Falls, according to OSHA and the CDC, can occur in pretty much any type of workplace setting. Trips, slips, and falls also have the potential to contribute to head injuries and other serious or even fatal injuries, which is why you’ll want to make an effort to prevent workplace falls from happening in the first place whenever possible. Here’s what you can do to turn this goal into a reality.
Clear Inside/Outside Pathways
Any pathway that’s commonly used by employees and customers should be kept clear. This includes ones inside where workers normally travel to perform their duties, get supplies, or transfer items from one location to another. Exterior pathways should also be kept clear of debris.
Look for Potential Fall Hazards
Do a regular inspection of your workplace to look for common fall hazards. Such hazards typically include unsecured rugs or carpets, power, Internet, and phone cords that aren’t secured or neatly tied or grouped together, and equipment or office furniture that’s awkwardly placed or positioned.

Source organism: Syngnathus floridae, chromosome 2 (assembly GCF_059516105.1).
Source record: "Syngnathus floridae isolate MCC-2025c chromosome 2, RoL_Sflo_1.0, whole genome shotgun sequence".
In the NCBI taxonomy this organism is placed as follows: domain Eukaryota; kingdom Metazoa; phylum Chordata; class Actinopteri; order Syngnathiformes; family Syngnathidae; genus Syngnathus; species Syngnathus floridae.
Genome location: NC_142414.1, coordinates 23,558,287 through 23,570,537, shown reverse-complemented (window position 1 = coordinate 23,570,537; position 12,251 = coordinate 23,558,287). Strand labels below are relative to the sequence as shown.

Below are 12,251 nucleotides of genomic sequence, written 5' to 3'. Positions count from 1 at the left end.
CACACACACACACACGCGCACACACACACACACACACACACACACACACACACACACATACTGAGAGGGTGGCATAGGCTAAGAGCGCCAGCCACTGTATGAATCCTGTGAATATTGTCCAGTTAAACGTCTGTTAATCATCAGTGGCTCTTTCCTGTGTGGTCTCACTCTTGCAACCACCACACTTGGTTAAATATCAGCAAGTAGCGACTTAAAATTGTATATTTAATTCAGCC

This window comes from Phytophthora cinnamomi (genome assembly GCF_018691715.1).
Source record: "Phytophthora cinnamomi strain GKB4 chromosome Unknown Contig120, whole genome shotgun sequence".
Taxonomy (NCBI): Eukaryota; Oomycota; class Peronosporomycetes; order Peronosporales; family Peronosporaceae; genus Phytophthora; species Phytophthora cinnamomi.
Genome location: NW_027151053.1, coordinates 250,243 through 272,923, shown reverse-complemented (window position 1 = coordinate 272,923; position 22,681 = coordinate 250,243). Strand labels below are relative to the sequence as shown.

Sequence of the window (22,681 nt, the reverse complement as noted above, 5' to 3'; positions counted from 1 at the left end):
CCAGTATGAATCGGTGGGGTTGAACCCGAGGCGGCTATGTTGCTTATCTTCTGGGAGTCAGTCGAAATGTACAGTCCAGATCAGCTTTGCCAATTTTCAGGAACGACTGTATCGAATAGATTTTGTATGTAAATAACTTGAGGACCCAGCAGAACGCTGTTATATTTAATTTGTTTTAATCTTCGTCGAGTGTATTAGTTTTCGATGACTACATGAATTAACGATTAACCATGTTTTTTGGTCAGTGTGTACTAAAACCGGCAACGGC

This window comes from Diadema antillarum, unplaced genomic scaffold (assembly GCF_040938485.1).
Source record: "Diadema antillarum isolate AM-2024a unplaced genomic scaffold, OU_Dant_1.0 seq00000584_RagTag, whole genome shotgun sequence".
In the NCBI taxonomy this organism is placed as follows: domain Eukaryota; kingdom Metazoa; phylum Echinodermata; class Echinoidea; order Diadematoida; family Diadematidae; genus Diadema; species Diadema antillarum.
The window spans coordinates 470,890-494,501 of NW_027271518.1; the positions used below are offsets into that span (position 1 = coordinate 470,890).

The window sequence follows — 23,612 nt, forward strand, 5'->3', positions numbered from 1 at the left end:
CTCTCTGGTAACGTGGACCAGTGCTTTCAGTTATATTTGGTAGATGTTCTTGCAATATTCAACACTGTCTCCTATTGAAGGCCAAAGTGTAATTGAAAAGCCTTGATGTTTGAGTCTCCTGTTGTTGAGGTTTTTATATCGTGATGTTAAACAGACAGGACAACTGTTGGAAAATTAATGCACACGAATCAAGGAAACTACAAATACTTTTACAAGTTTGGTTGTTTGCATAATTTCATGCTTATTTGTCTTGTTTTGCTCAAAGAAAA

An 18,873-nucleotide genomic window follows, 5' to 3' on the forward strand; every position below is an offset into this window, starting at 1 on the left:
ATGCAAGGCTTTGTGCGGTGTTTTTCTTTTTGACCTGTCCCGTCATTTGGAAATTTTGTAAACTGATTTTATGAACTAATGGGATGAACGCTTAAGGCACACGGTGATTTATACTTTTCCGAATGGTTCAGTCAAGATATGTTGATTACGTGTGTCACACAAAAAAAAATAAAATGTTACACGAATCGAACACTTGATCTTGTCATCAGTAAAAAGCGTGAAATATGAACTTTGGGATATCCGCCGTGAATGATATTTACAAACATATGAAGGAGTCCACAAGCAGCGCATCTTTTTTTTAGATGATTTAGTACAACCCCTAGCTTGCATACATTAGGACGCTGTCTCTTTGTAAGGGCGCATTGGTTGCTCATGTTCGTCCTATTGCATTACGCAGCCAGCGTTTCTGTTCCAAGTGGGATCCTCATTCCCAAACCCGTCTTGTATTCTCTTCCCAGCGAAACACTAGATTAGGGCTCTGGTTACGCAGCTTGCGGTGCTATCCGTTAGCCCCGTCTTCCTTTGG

Make Sure Correct Shoes Are Worn
In some work environments, preventing workplace falls means having the right footwear. Shoes with better traction, for example, would be appropriate for a work environment where floors tend to be slippery, or where workers routinely travel in and out of a building.
Bonus Tip: In office settings, it may be appropriate to place reasonable restrictions on high heels and other types of shoes that tend to contribute to falls.
Steps and other fall hazards can be hidden or not clearly visible to busy employees not paying close attention. This is why having sufficient indoor and outdoor lighting is important in work environments. Strategically placed spotlights or illuminated steps are among the lighting options that can work well in some workplaces.
Have Common Sense Rules for Ladders
If ladders and step stools have to be used regularly in your workplace, make sure they are used correctly. This goal can be accomplished with periodic ladder safety training, making sure someone else is there to hold the ladder in place when it’s being used, and posting instructions for safe ladder/step stool use.
Bonus Tip: It’s also a good idea to make sure proper options for getting to higher areas are available to prevent employees from using unsafe alternatives like desks or chairs.
The risk of falls in the workplace can also be reduced with proper signage if there are areas that tend to get slippery. Non-skid throw rugs can be helpful in such areas as well. Lastly, workplace falls may become less of an issue if there is a clear policy in place to clean up spills quickly and take other sensible steps to mitigate fall risks.